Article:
OSINT is Changing … How We Fight Political Propaganda (or that time some PhDs used Russia’s OSINT tools against them)

OSINT is Changing ... How We Fight Political Propaganda

Open Source Intelligence is changing the world around us. In our ongoing “OSINT is Changing …” blog series we’ll take a look at how OSINT is impacting our daily lives in distinct and sometimes unseen ways.


There is no tool better than Open-Source Intelligence (OSINT) for finding out if something is true or false. The ability of anyone with a computer and good critical thinking skills to discern carefully crafted fakes from authentic media artifacts is one of the great strengths of OSINT. This is particularly important in the modern era of political disinformation we find ourselves enduring.

Disinformation in politics is nothing new. In bygone eras it might have been called propaganda or media manipulation. With the rise of the internet that enables a single human to have global reach through social media and mass chat apps like Telegram, disinformation has become a larger issue than ever.  Fortunately, OSINT technologies have evolved just as quickly to enable the public to ascertain what is fact vs fiction.

Enter Dr. Linvill and Dr. Warren

In the academic space, there are quite a few professors fighting to counter disinformation.  Among the leaders of this movement are Darren Linvill and Patrick Warren of Clemson’s Media Forensics Hub. [Please note: the author of this piece is an assistant researcher with them on some of their projects.] They have been involved in the fight against the Internet Research Agency’s political influence campaigns since 2016 when they initially began to look at manipulation of Twitter narratives. The Internet Research Agency is the information operations branch of the GRU, Russia’s military intelligence agency.  

Bunk Debunks of Disinformation that are then Debunked

During the early days of the war in the Ukraine, Russians needed to discredit Ukrainian successes in the war. Russians claimed Ukraine was losing and that stories of their success were lies. They tried to grant legitimacy to these statements by distributing what they asserted was Ukrainian disinformation and debunking. Noticeably, the fake videos had only circulated on Russian social media, and never appeared in Ukrainian channels. This drew the attention of the researchers at Clemson as they monitored known Russian disinformation sharing accounts. They decided to dig a bit deeper into these alleged debunkings.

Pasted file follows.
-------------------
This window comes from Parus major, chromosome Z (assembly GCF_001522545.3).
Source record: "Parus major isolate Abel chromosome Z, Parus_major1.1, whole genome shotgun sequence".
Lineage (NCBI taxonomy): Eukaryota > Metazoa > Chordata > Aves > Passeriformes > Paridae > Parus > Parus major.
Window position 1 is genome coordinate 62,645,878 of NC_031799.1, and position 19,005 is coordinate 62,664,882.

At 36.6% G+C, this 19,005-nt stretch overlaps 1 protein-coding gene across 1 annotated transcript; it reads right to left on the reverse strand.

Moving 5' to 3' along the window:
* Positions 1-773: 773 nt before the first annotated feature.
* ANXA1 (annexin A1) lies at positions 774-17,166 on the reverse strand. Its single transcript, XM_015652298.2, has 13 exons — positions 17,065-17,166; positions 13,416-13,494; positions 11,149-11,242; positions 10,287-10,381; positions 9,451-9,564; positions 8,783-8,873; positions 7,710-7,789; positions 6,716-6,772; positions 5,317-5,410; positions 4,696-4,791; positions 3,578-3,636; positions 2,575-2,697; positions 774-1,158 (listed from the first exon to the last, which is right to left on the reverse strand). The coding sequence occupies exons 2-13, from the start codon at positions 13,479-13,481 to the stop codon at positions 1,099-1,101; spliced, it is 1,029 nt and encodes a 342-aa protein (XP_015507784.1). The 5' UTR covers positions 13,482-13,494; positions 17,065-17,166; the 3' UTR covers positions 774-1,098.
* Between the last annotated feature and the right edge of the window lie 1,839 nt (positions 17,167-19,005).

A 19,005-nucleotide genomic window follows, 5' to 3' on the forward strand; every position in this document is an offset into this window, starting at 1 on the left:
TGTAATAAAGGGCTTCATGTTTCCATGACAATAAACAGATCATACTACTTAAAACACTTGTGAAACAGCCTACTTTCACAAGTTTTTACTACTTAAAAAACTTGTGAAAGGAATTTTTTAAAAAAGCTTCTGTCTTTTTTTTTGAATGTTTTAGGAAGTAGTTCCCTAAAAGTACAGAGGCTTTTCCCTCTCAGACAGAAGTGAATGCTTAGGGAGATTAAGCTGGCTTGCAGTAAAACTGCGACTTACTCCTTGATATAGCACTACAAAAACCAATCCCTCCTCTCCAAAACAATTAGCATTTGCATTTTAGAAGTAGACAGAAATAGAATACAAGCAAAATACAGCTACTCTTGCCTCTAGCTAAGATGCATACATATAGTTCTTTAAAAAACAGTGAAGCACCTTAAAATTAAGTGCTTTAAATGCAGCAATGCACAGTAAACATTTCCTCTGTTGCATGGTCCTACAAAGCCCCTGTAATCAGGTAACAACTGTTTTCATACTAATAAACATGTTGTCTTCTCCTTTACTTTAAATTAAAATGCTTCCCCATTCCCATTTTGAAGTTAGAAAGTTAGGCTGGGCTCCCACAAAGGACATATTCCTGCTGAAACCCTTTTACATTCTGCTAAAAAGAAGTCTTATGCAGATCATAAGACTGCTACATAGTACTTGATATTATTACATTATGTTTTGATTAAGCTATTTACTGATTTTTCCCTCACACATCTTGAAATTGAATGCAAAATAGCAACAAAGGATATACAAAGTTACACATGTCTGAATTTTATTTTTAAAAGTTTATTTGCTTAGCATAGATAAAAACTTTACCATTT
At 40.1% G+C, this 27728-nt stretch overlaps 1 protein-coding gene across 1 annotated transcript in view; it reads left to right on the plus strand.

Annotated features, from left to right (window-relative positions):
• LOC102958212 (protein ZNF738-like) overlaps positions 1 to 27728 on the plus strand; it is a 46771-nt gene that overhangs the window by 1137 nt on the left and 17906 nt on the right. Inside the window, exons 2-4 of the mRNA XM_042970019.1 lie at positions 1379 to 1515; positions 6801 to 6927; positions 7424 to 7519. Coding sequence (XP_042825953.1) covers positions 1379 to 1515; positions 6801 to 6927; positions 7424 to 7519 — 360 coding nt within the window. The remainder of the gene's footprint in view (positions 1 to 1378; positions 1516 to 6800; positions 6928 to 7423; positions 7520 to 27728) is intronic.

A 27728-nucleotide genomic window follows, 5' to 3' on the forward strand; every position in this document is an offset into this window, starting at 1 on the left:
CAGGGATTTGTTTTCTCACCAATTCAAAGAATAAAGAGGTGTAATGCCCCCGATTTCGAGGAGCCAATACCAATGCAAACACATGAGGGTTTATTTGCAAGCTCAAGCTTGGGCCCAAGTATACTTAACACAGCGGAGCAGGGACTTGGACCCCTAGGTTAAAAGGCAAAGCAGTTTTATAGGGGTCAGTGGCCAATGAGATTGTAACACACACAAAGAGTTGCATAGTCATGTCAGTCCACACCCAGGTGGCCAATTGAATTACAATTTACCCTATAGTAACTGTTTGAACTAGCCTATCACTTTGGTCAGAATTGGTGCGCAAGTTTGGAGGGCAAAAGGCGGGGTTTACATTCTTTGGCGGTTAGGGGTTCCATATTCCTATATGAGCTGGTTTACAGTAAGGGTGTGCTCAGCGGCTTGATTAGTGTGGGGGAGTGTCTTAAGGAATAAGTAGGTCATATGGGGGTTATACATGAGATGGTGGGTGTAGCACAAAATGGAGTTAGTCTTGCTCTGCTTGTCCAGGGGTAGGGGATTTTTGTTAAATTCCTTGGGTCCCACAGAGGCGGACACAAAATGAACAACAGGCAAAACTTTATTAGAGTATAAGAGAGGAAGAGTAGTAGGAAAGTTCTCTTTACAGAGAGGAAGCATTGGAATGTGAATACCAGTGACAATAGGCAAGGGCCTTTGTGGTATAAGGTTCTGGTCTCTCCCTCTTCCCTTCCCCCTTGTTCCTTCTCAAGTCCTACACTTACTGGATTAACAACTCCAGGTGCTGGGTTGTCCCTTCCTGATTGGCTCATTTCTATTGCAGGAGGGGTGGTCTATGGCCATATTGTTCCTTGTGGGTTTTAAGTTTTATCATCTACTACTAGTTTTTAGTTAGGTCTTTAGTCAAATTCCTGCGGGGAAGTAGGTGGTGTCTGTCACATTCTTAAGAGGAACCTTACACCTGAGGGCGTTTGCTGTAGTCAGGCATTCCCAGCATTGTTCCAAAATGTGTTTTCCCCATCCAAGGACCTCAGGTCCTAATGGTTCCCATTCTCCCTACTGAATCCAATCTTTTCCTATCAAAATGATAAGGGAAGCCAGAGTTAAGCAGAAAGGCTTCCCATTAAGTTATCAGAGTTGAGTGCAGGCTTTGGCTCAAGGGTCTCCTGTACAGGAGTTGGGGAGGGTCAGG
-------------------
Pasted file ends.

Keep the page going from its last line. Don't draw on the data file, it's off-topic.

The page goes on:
It quickly became apparent that the debunks were fake. The real tipper was the availability of the source images they had altered to create their fake debunks. They still hung on the internet and were clearly older, or of different origins than the Russian claims. Researchers from Clemson University found the original images the Russian disinformation operators had altered. They meticulously documented these source images and their earlier origins. In a particularly delicious bit of irony, they did this using none other than the Russian reverse image search on Yandex. They didn’t stop there. They were able to find the Telegram channel where these fake pieces were being released. That resulted in the researchers gaining access to the metadata under the various pictures and videos. Telegram does not strip metadata from media that is posted on it, unlike nearly every other social platform. That metadata allowed them to learn quite a bit about the videos’ origins, including  the identities of some of the fake debunks creators. 

To learn more, read about it here in ProPublica.

Steven Sheffield is a career intelligence professional with a background in special operations mission support, targeting, and OSINT collection. During his 20+ years in the industry, he has worked as both an analyst and a user experience researcher. This experience uniquely positions him to manage intelligence shops, design new analytic processes incorporating the latest technologies, and write AGILE user stories for developers building next generation OSINT products. He is currently a PhD candidate at Clemson University in Rhetorics, Communication, and Information Design.

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